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The Return


Avenging his father
RAYYAN AL-SHAWAF | Issue Dated: December 5, 2016, New Delhi
Tags : Avenging his father | The Return | Hisham Matar |



Author: Hisham Matar

Penguin Random House India

Edition: Hardcover



Price:Rs 1799

When Hisha Matar was 12 years old, a hair-raising incident revealed to him just how marked a man his father Jaballa, a Libyan exile agitating against Moammar Gadhafi’s regime, had become. Matar, flying from Cairo to Geneva, had often wondered why his dad, due to meet him at the airport, went in for cloak-and-dagger behaviour. On this occasion, Jaballa had told his son that if they didn’t cross paths at the arrivals terminal, he should ask someone at the information desk to call for him over the public address system – using an alias. When, after some confusion, the two found each other and began making their way to the airport’s exit, “we passed two men speaking Arabic with a perfect Libyan accent,” Matar recalls. “‘So what does this Jaballa Matar look like anyway?’, one of them asked the other. I went silent and never complained about my father’s complicated travel arrangements after that.”

The hand that ultimately snatched his father, when Matar was 19 and studying at university in London, belonged, scandalously, to Egyptian dictator Hosni Mubarak. Mubarak’s security agents . They kidnapped the 50ish Jaballa from the Matar family’s Cairo apartment and delivered him to their Libyan counterparts. The Egyptian authorities then lied to the Matars, telling them that Jaballa remained in their custody and that, so as not to “complicate the situation”, they would do best to keep quiet. For a long time, the family did just that.

The Return Matar’s latest work, is subtitled “Fathers, Sons and the Land in Between”. For readers (such as this reviewer) who have always suspected that the true story is more compelling than its twin transmutations into fiction, this long-awaited nonfiction book will provide satisfying confirmation. For those already enthralled by Matar the novelist, The Return – a portion of which appeared in The New Yorker – offers an irresistible opportunity to connect his elliptical fiction to the real-life experiences that serve as its ingredients.

As for Matar himself, he resists the temptation to cast his family’s ordeal purely as a detective story, even though such an approach would have given his book an identifiable structure and in all likelihood increased its sales. Instead, the author alternates between two narratives, only one of which emerges as an account, suitably tense and intrigue-filled, of a decades-long quest to pluck clues from a void. The other approach, impressionistic and digressive, takes in everything from history to architecture as it explores how Jaballa Matar’s murky fate became “a place of shadows where the only way to engage with what happened is through the imagination, an activity that serves only to excite the past, multiplying its possibilities, like a house
with endless rooms, inescapable and haunted.”

This latter, unpredictable narrative also probes how Jaballa’s absence shaped his son. By the time he had reached his 30s, far from sublimating such rage and hatred into fine, if narrowly themed fiction, Matar was making scant headway on his first novel. In fact, he had come perilously close to allowing his inner demons to consume him. So much so, he writes, that “I found myself standing at the edge of the Pont d’Arcole (a bridge over the Seine River) in Paris, staring into the green rushing waters below” – and contemplating suicide.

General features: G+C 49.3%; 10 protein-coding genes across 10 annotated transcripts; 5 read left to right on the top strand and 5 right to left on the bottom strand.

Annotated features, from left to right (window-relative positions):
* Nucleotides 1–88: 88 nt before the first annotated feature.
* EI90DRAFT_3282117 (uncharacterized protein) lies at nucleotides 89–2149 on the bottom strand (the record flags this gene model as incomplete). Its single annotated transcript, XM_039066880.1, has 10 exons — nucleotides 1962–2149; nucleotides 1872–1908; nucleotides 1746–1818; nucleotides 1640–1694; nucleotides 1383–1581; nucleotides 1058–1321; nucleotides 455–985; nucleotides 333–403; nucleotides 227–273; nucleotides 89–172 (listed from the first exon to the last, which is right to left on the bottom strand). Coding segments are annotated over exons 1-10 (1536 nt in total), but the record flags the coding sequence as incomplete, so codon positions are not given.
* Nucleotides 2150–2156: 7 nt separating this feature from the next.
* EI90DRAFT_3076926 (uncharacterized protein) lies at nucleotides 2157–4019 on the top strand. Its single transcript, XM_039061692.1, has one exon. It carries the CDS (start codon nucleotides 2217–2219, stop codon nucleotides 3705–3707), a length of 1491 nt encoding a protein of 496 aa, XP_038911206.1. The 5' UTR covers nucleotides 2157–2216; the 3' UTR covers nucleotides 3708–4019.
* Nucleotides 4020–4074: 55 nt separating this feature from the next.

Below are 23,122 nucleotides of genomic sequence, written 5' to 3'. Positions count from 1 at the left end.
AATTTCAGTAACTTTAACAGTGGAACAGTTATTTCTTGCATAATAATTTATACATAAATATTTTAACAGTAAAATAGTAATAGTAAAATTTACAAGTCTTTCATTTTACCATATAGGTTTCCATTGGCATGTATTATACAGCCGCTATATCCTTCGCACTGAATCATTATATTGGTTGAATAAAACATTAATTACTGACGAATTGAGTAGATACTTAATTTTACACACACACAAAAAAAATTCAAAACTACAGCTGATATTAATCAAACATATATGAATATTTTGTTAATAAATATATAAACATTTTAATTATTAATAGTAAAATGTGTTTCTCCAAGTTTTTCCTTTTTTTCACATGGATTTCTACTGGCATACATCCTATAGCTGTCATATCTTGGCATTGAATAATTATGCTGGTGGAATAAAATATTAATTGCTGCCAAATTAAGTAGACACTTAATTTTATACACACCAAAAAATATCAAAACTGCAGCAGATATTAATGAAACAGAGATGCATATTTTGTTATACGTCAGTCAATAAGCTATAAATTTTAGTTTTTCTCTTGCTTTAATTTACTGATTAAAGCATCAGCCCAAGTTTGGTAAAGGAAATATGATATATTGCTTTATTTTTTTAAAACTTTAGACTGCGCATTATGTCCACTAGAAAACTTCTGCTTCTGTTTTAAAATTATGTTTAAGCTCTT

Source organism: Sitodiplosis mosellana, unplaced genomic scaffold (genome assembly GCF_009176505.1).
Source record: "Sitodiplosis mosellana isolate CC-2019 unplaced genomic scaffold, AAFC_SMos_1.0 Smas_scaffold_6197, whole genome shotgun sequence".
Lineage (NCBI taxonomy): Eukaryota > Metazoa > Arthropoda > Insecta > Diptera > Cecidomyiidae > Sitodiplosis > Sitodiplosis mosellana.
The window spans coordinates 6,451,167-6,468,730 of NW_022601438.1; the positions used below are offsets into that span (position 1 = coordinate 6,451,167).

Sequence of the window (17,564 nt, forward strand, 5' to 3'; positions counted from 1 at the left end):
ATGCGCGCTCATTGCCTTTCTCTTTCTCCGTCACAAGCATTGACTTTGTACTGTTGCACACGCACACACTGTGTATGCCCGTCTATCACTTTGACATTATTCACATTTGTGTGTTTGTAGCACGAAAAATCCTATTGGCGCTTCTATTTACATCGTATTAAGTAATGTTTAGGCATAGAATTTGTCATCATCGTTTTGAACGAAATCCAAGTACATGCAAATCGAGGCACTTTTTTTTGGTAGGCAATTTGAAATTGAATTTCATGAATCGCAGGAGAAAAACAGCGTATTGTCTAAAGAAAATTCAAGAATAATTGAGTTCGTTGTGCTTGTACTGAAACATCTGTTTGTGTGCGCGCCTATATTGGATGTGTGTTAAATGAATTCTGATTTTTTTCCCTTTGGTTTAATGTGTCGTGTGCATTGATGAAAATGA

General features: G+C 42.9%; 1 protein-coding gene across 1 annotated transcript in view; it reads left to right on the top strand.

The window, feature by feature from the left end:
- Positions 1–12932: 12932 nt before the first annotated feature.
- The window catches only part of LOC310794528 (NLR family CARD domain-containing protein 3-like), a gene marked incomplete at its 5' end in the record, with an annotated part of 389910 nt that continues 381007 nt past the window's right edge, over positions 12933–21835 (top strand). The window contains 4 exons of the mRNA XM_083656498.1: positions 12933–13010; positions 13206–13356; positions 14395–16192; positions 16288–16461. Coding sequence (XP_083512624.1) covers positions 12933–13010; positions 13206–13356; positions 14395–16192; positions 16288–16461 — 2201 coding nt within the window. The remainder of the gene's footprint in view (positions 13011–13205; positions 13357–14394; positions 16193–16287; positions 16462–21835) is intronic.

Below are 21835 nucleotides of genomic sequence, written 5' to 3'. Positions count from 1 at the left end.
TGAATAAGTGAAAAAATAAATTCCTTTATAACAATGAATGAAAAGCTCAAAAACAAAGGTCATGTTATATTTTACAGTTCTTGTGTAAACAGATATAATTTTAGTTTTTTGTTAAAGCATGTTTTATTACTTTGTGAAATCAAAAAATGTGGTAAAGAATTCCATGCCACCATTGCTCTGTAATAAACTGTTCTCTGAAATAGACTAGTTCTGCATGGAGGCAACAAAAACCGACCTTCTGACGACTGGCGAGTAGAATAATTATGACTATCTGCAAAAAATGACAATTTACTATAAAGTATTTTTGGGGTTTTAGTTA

The portion of The Return that resembles a detective story begins with an unexpected revelation. “It was clear that he had been shot or hanged or starved or tortured to death,” Matar writes of his father in the very first chapter. He discovered as much during the Libyan revolution in 2011, when rebels broke into the notorious Abu Salim prison complex – from which Jaballa had smuggled out three letters in the mid-1990s – and set the inmates free. Jaballa was not among them.

Sometimes, when Matar brings together both narratives, they end up colliding rather than complementing each other. The most comical instance of this occurs when the author recounts the audience he was finally granted with David Miliband, the UK’s foreign secretary at the time (2010). This came following a public campaign to persuade the UK, which was then cozying up to Gadhafi’s regime, to insist that the latter reveal the whereabouts of Jaballa and other political detainees. The unlikely novelist from Libya had made his way into the corridors of power in his adopted but long-indifferent country, and would now demand justice for his father.

How does Matar the writer convey the stress and anger roiling within Matar the avenging son? He doesn’t, opting for erudite divagation instead. “The Foreign and Commonwealth Office building is architecturally interesting in the way that it suffers from conflicting influences,” the author observes, remarkably detached.

That’s why this book is important. The Return reacquaints us with the barbarity of Gadhafi, exposes little-known machinations engaged in by his cunning son (and then-darling of the British) Seif al-Islam, and demonstrates the extent to which the regime ravaged one family, the Matars, among thousands. All this makes it that much more difficult for glib “devil you know” enthusiasts to convince us that we should pine for the pre-Arab Spring era.   

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Issue Dated: Feb 5, 2017